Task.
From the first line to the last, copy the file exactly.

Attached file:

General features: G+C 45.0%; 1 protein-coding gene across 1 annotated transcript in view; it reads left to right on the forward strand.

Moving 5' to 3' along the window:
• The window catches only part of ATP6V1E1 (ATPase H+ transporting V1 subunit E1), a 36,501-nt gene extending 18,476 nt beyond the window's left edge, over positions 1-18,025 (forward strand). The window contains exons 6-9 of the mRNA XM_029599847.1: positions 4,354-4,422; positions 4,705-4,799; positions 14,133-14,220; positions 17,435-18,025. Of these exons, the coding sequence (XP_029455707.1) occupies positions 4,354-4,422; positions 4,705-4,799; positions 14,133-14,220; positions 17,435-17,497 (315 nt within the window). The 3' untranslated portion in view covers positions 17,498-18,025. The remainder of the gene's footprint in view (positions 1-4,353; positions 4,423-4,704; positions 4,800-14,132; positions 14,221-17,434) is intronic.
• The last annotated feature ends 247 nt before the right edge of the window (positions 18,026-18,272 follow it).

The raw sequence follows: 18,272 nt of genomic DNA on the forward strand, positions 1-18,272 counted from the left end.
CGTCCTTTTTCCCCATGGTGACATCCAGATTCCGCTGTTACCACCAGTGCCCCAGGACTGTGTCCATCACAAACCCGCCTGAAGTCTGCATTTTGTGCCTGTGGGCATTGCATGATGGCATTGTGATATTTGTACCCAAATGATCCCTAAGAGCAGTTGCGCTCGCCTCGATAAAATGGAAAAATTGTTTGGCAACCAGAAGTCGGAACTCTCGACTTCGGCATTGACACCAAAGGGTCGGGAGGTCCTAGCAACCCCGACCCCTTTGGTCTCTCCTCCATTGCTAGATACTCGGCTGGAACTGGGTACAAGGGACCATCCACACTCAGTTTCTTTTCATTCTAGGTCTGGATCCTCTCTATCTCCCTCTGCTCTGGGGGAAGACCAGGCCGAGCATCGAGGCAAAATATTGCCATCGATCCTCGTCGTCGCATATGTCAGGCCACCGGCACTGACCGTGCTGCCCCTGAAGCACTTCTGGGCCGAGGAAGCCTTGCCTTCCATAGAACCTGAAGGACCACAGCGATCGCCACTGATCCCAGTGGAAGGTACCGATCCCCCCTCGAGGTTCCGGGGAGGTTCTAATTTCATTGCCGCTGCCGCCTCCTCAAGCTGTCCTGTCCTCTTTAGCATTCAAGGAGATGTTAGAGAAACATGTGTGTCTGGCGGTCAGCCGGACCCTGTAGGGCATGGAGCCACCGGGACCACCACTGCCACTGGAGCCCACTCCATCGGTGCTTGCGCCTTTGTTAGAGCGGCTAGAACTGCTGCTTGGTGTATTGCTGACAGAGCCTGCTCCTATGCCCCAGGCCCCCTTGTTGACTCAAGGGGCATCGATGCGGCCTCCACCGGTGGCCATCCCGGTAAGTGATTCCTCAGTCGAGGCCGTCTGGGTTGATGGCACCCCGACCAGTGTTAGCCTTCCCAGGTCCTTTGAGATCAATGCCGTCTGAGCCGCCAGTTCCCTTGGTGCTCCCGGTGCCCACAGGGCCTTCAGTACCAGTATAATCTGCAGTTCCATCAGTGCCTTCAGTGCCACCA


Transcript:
General features: G+C 45.0%; 1 protein-coding gene across 1 annotated transcript in view; it reads left to right on the forward strand.

Moving 5' to 3' along the window:
• The window catches only part of ATP6V1E1 (ATPase H+ transporting V1 subunit E1), a 36,501-nt gene extending 18,476 nt beyond the window's left edge, over positions 1-18,025 (forward strand). The window contains exons 6-9 of the mRNA XM_029599847.1: positions 4,354-4,422; positions 4,705-4,799; positions 14,133-14,220; positions 17,435-18,025. Of these exons, the coding sequence (XP_029455707.1) occupies positions 4,354-4,422; positions 4,705-4,799; positions 14,133-14,220; positions 17,435-17,497 (315 nt within the window). The 3' untranslated portion in view covers positions 17,498-18,025. The remainder of the gene's footprint in view (positions 1-4,353; positions 4,423-4,704; positions 4,800-14,132; positions 14,221-17,434) is intronic.
• The last annotated feature ends 247 nt before the right edge of the window (positions 18,026-18,272 follow it).

The raw sequence follows: 18,272 nt of genomic DNA on the forward strand, positions 1-18,272 counted from the left end.
CGTCCTTTTTCCCCATGGTGACATCCAGATTCCGCTGTTACCACCAGTGCCCCAGGACTGTGTCCATCACAAACCCGCCTGAAGTCTGCATTTTGTGCCTGTGGGCATTGCATGATGGCATTGTGATATTTGTACCCAAATGATCCCTAAGAGCAGTTGCGCTCGCCTCGATAAAATGGAAAAATTGTTTGGCAACCAGAAGTCGGAACTCTCGACTTCGGCATTGACACCAAAGGGTCGGGAGGTCCTAGCAACCCCGACCCCTTTGGTCTCTCCTCCATTGCTAGATACTCGGCTGGAACTGGGTACAAGGGACCATCCACACTCAGTTTCTTTTCATTCTAGGTCTGGATCCTCTCTATCTCCCTCTGCTCTGGGGGAAGACCAGGCCGAGCATCGAGGCAAAATATTGCCATCGATCCTCGTCGTCGCATATGTCAGGCCACCGGCACTGACCGTGCTGCCCCTGAAGCACTTCTGGGCCGAGGAAGCCTTGCCTTCCATAGAACCTGAAGGACCACAGCGATCGCCACTGATCCCAGTGGAAGGTACCGATCCCCCCTCGAGGTTCCGGGGAGGTTCTAATTTCATTGCCGCTGCCGCCTCCTCAAGCTGTCCTGTCCTCTTTAGCATTCAAGGAGATGTTAGAGAAACATGTGTGTCTGGCGGTCAGCCGGACCCTGTAGGGCATGGAGCCACCGGGACCACCACTGCCACTGGAGCCCACTCCATCGGTGCTTGCGCCTTTGTTAGAGCGGCTAGAACTGCTGCTTGGTGTATTGCTGACAGAGCCTGCTCCTATGCCCCAGGCCCCCTTGTTGACTCAAGGGGCATCGATGCGGCCTCCACCGGTGGCCATCCCGGTAAGTGATTCCTCAGTCGAGGCCGTCTGGGTTGATGGCACCCCGACCAGTGTTAGCCTTCCCAGGTCCTTTGAGATCAATGCCGTCTGAGCCGCCAGTTCCCTTGGTGCTCCCGGTGCCCACAGGGCCTTCAGTACCAGTATAATCTGCAGTTCCATCAGTGCCTTCAGTGCCACCA